Situated between the village of Sidi El Abed (35 km south of El Jadida) and the small town of Oualidia, the site consists of the two lagoons of Sidi Moussa and Oualidia linked by a series of salt-harvesting pans and marshes. Although almost 40 km long, the site is extremely narrow (200–800 m) since it occupies an inter-dunal depression between two rows of dunes lying parallel to the Atlantic coast. The inland dune row is fossilized and forms a cliff of consolidated deposits up to 60 m high, while the coastal dunes are essentially mobile, but stabilized in some places by cultivation or planting. The site is fed by seawater, both through natural tidal inflow entering the two lagoons and artificially through the pumping of water into the saltpans. Fresh water enters the site through run-off from the inland cliffs and seepage from the water-table.The lagoons are relatively undisturbed and support beds of marine algae and seagrass Spartina maritima. Fringing saltmarsh vegetation includes halophytic species such as Sarcocornia perennis, Suaeda fruticosa, Atriplex glauca, A. portulacoides, Limonium spp., Spergularia salina, Juncus rigidus, etc. The few freshwater marshy regions consist of Juncus acutus, Typha and Phragmites spp. Most of the natural dunal vegetation has been replaced by cultivation, which on the inland side includes market gardening under greenhouses. Other human activities at the site include oyster farming, shellfish harvesting, fishing and tourism.
See Box for key species. The complex is an extremely important passage and wintering site for Palearctic migrants on the Atlantic coast flyway. Over 80 species have been recorded, of which 50 are regular, including two species of the Mediterranean North Africa biome (see Table 2). Gulls, terns and waders are the commonest migrants, with an average of around 10,000 waders recorded at the site. Many species must pass through the site in large numbers, but only a few are currently confirmed to have exceeded threshold levels. Nonetheless the site regularly holds up to 3,000–4,000 ducks of 11 species, and Ardea spp., Fulica spp., Platalea leucorodia and Phoenicopterus ruber are common. Numenius tenuirostris was a former wintering visitor with a maximum of seven individuals observed, but has not been seen in recent years. During the spring and summer the site is almost deserted by waterbirds and only a few species breed, undoubtedly because of high levels of human disturbance.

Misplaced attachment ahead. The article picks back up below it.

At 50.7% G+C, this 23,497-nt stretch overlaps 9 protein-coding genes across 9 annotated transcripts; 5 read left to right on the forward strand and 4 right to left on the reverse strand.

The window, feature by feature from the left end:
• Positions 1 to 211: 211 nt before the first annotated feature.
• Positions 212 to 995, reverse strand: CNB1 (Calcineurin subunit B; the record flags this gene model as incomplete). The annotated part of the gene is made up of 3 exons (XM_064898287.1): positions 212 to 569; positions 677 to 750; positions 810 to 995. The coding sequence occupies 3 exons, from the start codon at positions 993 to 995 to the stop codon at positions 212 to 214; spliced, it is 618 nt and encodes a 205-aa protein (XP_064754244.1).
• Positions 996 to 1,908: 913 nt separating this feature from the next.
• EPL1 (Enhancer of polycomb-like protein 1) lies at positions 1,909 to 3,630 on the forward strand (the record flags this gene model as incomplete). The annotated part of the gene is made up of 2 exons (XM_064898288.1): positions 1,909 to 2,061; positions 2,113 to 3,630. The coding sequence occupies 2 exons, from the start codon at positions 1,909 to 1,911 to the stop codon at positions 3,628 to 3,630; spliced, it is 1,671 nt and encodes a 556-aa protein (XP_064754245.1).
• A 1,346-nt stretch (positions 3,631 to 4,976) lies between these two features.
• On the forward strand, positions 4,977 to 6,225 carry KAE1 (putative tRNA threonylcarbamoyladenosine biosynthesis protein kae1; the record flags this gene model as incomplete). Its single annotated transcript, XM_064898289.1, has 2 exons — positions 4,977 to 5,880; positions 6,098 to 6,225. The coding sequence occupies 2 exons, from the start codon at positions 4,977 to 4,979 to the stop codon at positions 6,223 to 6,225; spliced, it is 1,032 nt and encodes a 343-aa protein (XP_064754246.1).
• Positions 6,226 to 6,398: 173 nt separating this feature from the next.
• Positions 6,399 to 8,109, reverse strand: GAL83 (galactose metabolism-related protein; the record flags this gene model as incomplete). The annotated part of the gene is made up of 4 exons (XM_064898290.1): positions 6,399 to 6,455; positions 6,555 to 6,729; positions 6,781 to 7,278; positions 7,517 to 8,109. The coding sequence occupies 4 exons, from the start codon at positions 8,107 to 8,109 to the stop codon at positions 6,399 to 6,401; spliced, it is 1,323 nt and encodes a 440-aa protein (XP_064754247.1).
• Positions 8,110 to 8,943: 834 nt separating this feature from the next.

Pressure/threats to key biodiversity
The site is classified as a Permanent Hunting Reserve and was identified as a priority 1 SIBE (No. L24). The two lagoons, Sidi Moussa and Oualidia, are under the jurisdiction of the Service des Travaux Publics, whilst the other wetland areas fall under the administration of AEFCS. Potential threats include increasing urbanization and tourist development, pollution from pesticides and fertilizer run-off, illegal hunting and destruction of vegetation. The development of an integrated management plan is recommended, incorporating both stricter hunting controls and enforcement and the prohibition of access to certain areas during the breeding season.
BirdLife International (2023) Important Bird Areas factsheet: Sidi Moussa - Oualidia. Downloaded from
http://www.birdlife.org on 23/03/2023.